The NLP-extracted SDOH were social isolation, job or financial insecurity, housing instability, legal problems, violence, barriers to care, transition of care, and food insecurity.[1] All of these unstructured clinical notes on SDOH were significantly associated with increased risk for death by suicide (Table).

Legal problems had the largest estimated effect size, more than twice the risk of those with no exposure (adjusted odds ratio [OR] 2.62; 95% CI: 2.38, 2.89), followed by violence (adjusted OR 2.34; 95% CI: 2.17, 2.52) and social isolation (adjusted OR 1.94; 95% CI; 1.83, 2.06).

Similarly, all of the structured SDOH -- social or family problems, employment or financial problems, housing instability, legal problems, violence, and nonspecific psychosocial needs -- also showed significant associations with increased risk for suicide death, once again, with legal problems linked to the highest risk (adjusted OR 2.63; 95% CI: 2.37, 2.91).[1] When combining the structured and NLP-extracted unstructured data, the top 3 risk factors for death by suicide were legal problems (adjusted OR 2.66; 95% CI: 2.46, 2.89), violence (adjusted OR 2.12; 95% CI: 1.98, 2.27), and nonspecific psychosocial needs (adjusted OR 2.07; 95% CI: 1.92, 2.23).

Table. SDOH Associated With Veterans’ Suicide Rate

  Adjusted Odds Ratio (95% CI)
SDOH Factors NLP-extracted Structures Combined
Social problems 1.94 (1.83, 2.06) 2.11 (1.94, 2.29) 1.95 (1.84, 2.07)
Financial problems 1.91 (1.79, 2.04) 2.18 (1.97, 2.42) 1.92 (1.80, 2.05)
Housing instability 1.90 (1.78, 2.03) 2.28 (2.06, 2.53) 1.93 (1.80, 2.06)
Legal problems 2.62 (2.38, 2.89) 2.63 (2.37, 2.91) 2.66 (2.46, 2.89)
Violence 2.34 (2.17, 2.52) 1.96 (1.77, 2.16) 2.12 (1.98, 2.27)
Barriers to care 1.86 (1.74, 1.99) NA 1.86 (1.74, 1.98)
Transition to care 1.53 (1.44, 1.62) NA 1.51 (1.43, 1.60)
Food insecurity 1.85 (1.62, 2.11) NA 1.85 (1.62, 2.11)
NLP, natural language processing; NA, not applicable; SDOH, social determinants of health.

Implications for the Mental Healthcare Team

"To our knowledge, this the first large-scale study to implement and use an NLP system to extract SDOH information from unstructured EHR data," the researchers write.[1] "We strongly believe that analyzing all available SDOH information, including those contained in clinical notes, can help develop a better system for risk assessment and suicide prevention. However, more studies are required to investigate ways of seamlessly incorporating SDOHs into existing healthcare systems," they conclude.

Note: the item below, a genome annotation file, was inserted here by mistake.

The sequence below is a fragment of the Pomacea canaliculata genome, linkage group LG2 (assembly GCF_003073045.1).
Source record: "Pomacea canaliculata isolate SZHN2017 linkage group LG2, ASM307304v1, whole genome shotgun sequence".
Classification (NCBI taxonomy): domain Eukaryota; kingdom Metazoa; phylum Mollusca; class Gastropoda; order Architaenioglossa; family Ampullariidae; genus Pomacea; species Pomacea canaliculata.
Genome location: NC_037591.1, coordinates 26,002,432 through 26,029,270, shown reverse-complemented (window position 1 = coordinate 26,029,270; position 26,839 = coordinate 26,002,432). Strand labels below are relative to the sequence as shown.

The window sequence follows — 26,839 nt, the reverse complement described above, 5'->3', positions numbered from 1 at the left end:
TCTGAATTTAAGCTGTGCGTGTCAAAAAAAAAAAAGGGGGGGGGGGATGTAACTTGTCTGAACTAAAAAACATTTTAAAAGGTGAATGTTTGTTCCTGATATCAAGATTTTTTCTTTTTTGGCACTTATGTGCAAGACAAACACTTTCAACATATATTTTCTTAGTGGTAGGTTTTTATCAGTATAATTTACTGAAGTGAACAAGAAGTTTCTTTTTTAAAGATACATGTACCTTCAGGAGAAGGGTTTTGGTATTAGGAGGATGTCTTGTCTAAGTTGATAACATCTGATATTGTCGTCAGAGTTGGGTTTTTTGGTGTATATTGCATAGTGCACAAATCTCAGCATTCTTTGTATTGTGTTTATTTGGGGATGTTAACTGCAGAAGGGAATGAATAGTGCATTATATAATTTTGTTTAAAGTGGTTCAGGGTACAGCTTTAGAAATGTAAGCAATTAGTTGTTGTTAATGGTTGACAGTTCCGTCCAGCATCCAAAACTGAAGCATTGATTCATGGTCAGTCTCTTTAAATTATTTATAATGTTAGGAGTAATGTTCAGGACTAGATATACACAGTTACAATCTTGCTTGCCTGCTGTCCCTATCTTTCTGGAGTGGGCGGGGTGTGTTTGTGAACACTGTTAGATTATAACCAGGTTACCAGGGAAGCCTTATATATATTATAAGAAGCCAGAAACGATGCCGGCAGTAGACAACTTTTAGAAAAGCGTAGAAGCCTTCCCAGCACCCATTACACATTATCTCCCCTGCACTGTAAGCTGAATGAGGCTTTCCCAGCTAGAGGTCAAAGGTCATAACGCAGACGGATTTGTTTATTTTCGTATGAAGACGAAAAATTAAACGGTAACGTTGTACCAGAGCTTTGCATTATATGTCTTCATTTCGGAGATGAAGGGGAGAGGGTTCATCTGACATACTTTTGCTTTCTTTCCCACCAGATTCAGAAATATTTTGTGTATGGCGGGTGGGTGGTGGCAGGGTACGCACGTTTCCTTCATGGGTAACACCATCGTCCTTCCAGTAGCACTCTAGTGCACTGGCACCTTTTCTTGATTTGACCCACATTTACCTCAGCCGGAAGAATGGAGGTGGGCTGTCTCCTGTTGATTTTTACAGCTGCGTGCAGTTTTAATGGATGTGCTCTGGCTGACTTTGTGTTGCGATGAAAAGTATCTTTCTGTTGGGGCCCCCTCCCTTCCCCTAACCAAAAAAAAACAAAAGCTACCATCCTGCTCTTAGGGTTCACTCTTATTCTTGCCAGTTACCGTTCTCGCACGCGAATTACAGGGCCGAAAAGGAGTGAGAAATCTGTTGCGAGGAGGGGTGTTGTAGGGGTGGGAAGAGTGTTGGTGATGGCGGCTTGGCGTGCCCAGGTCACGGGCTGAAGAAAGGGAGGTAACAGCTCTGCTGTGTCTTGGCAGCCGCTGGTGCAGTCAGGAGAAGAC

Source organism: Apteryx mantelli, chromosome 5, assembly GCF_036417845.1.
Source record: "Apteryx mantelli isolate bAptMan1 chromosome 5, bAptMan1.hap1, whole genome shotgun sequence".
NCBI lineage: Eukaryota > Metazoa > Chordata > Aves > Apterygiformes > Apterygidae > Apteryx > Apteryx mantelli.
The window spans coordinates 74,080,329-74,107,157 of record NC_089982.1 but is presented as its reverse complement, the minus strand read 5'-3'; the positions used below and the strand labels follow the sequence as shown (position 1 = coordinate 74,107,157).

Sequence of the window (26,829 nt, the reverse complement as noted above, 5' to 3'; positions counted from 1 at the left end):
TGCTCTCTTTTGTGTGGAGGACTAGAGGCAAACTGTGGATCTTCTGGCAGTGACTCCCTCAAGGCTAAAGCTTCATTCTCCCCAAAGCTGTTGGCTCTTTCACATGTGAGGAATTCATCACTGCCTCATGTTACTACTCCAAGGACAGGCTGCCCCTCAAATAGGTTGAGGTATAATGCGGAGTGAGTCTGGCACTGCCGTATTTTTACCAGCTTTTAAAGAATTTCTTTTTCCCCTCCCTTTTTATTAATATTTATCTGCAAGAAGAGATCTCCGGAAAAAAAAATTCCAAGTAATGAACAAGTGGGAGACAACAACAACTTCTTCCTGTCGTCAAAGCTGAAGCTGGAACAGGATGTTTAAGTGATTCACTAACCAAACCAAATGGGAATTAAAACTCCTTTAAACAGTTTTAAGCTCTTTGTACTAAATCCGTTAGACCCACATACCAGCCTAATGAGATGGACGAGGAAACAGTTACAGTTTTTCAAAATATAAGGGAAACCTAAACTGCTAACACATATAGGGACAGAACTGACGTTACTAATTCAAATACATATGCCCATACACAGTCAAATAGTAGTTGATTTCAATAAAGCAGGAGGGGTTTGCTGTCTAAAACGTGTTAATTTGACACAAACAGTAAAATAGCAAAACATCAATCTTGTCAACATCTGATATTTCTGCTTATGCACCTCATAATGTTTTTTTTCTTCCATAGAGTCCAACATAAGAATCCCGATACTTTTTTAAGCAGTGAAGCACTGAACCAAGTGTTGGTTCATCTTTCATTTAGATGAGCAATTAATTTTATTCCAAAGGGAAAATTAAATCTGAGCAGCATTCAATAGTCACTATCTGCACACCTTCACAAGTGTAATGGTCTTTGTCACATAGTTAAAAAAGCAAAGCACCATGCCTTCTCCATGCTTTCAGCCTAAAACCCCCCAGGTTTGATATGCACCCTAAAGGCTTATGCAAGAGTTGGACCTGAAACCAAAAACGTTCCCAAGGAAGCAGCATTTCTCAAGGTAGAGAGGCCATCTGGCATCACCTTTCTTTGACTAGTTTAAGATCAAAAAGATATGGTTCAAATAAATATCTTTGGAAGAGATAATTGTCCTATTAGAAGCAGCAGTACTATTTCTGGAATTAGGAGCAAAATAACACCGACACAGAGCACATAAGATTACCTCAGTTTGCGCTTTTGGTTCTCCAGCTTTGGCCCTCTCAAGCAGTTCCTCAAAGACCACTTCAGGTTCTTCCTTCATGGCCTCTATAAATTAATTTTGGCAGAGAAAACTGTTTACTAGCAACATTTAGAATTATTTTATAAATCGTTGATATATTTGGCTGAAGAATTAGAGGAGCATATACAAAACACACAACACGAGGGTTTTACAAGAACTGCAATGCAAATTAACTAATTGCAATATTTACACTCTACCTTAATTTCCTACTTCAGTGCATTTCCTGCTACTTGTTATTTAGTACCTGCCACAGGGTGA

In an accompanying editorial, Ishanu Chattopadhyay, PhD, from the University of Chicago, Chicago, Illinois, says this suggests that unstructured clinical notes "may efficiently identify at-risk individuals even when structured data on the relevant variables are missing or incomplete."[2] This work may provide "the foundation for addressing the key hurdles in enacting efficient universal assessment for suicide risk among the veterans and perhaps in the general population," Chattopadhyay adds.

Implications for the Interprofessional Healthcare Team

  • The healthcare team should remain aware of emerging artificial intelligence tools that may aid in identification of risk factors for suicide.
  • The team should also carefully evaluate all patients for potential SDOH factors that could increase their risk of suicide and provide appropriate support. 

This research was funded by a grant from the National Institute of Mental Health (NIMH). The study authors and editorialist report no relevant financial relationships.


More than 57 million people currently live with dementia worldwide and alcohol consumption has been identified as a potential modifiable risk factor for dementia, although study results have been inconsistent.[3] New research suggests drinking 1 or 2 cocktails a day may protect against dementia, while having three or more could increase risk. Investigators assessed dementia risk using changes in alcohol consumption over a 2-year period in nearly 4 million people in Korea. After about 7 years, dementia was 21% less likely in mild drinkers and 17% less likely in moderate drinkers. Heavy drinking was linked to an 8% increased risk.

Other studies of the relationship between alcohol and dementia have yielded mixed results, and this study does little to clear those murky waters.[3] Nor do the results mean that drinking is recommended, the investigators note. But the study does offer new information on how risk changes over time as people change their drinking habits, lead investigator Keun Hye Jeon, MD, assistant professor of family medicine at Cha Gumi Medical Center at Cha University, Gumi, Korea, told Medscape Medical News.

"Although numerous studies have shown a relationship between alcohol consumption and dementia, there is a paucity of understanding as to how the incidence of dementia changes with changes in drinking habits," Jeon said. "By measuring alcohol consumption at 2 time points, we were able to study the relationship between reducing, ceasing, maintaining, and increasing alcohol consumption and incident dementia," he added.